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Publication numberUS7043502 B1
Publication typeGrant
Application numberUS 09/992,652
Publication dateMay 9, 2006
Filing dateNov 16, 2001
Priority dateJul 27, 2001
Fee statusPaid
Also published asUS7043495
Publication number09992652, 992652, US 7043502 B1, US 7043502B1, US-B1-7043502, US7043502 B1, US7043502B1
InventorsDavid J. Green, Sungyong Pak
Original AssigneeCypress Semiconductor Corp.
Export CitationBiBTeX, EndNote, RefMan
External Links: USPTO, USPTO Assignment, Espacenet
Methodology for JEDEC file repair through compression field techniques
US 7043502 B1
Abstract
A method of generating a file suitable for programming a programmable logic device. The method generally comprises the steps of (A) generating a programming item from a plurality of parameters that define a program for the programmable logic device; (B) compressing the programming item to present a compressed item; (C) storing the programming item in a programming field of the file in response to generating; and (D) storing the compressed item in a non-programming field of the file in response to compressing.
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Claims(18)
1. A method of generating a file suitable for programming a programmable logic device, the method comprising the steps of:
(A) generating a programming item from a plurality of parameters that define a program for said programmable logic device;
(B) compressing said programming item to present a compressed item;
(C) storing said programming item in a programming field of said file;
(D) storing said compressed item in a plurality of first non-programming fields of said file;
(E) storing at least one non-programming type information item in a second non-programmable field of said file;
(F) generating an error detection item;
(G) storing said error detection item in a third non-programming field of said file;
(H) extracting said error detection item and said compressed item from said file; and
(I) decompressing said compressed item to present a backup programming item, wherein said decompressing includes mapping said compressed item from a character representation to a symbol representation.
2. The method according to claim 1, further comprising the step of storing at least one of said parameters in a fourth non-programming field of said file.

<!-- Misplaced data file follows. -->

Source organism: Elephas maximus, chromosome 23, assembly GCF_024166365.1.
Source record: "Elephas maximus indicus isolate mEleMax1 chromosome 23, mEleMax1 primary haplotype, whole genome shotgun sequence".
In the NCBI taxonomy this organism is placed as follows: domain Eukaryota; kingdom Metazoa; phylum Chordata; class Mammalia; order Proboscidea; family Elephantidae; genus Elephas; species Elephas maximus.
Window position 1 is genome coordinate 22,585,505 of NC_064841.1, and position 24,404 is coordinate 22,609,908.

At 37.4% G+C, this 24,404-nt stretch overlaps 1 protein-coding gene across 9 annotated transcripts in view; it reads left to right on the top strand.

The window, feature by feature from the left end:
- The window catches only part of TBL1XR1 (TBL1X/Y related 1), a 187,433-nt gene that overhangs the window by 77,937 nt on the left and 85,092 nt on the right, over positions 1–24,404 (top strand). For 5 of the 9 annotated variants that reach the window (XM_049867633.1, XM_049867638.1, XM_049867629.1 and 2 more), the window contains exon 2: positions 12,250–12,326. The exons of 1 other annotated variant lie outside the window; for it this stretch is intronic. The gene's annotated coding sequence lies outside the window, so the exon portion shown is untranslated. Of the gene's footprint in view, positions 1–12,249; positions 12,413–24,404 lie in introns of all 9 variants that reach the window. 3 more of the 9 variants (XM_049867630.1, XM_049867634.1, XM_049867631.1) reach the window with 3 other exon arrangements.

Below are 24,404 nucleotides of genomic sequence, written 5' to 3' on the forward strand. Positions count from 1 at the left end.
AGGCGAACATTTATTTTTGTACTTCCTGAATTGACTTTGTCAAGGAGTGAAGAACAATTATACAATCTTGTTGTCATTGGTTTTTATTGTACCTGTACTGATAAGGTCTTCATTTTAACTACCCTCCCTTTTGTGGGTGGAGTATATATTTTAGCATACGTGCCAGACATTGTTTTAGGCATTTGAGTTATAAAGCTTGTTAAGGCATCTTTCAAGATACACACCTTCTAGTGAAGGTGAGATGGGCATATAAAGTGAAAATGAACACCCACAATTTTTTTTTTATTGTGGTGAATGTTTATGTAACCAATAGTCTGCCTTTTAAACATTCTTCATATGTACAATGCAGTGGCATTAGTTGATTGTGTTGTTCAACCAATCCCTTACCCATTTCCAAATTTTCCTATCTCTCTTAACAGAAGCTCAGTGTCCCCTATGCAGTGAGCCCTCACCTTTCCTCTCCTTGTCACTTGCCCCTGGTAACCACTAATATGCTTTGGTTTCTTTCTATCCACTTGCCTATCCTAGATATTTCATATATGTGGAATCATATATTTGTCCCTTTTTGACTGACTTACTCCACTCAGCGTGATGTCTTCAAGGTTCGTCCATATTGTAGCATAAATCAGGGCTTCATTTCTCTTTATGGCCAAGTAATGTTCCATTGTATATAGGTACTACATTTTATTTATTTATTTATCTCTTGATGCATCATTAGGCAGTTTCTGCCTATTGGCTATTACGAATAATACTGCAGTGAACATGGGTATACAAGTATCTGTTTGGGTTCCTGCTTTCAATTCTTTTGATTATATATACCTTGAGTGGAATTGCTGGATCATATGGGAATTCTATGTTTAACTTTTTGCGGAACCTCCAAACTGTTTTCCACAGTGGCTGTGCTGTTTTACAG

3. The method according to claim 1, further comprising the step of generating a dictionary for compressing prior to compressing said programming item.
4. The method according to claim 3, wherein said dictionary is generated independently of said compressing step.
5. The method according to claim 4, wherein said compressing is a Huffman encoding and said dictionary is a Huffman tree.
6. The method according to claim 1, further comprising the step of encoding said compressed item from a binary representation to a symbol representation in response to compressing.
7. The method according to claim 6, further comprising the step of mapping said symbol representation to a character representation in response to encoding.
8. The method according to claim 1, wherein said steps (A) through (I) are stored in a storage medium as a computer program that is readable and executable by a computer to generate said file.
9. The method according to claim 1, further comprising the step of adding a plurality of delimiters around said compressed item in a plurality of fourth non-programming fields.
10. The method according to claim 1, wherein said file is compatible with a Joint Electron Device Engineering Council JESD3-C standard.
11. The method according to claim 1, wherein said step of decompressing said compressed item further comprises the sub-step of decoding said compressed item from said symbol representation to a binary representation in response to mapping.
12. The method according to claim 1, wherein said step of extracting said compressed item comprises the sub-step of parsing a plurality of comments lines containing said compressed item from said file using a plurality of delimiters.
13. The method according to claim 1, wherein said step of extracting said error detection item comprises the sub-step of parsing at least one comment line containing said error detection item from said file using a plurality of delimiters.
14. The method according to claim 1, further comprising the step of: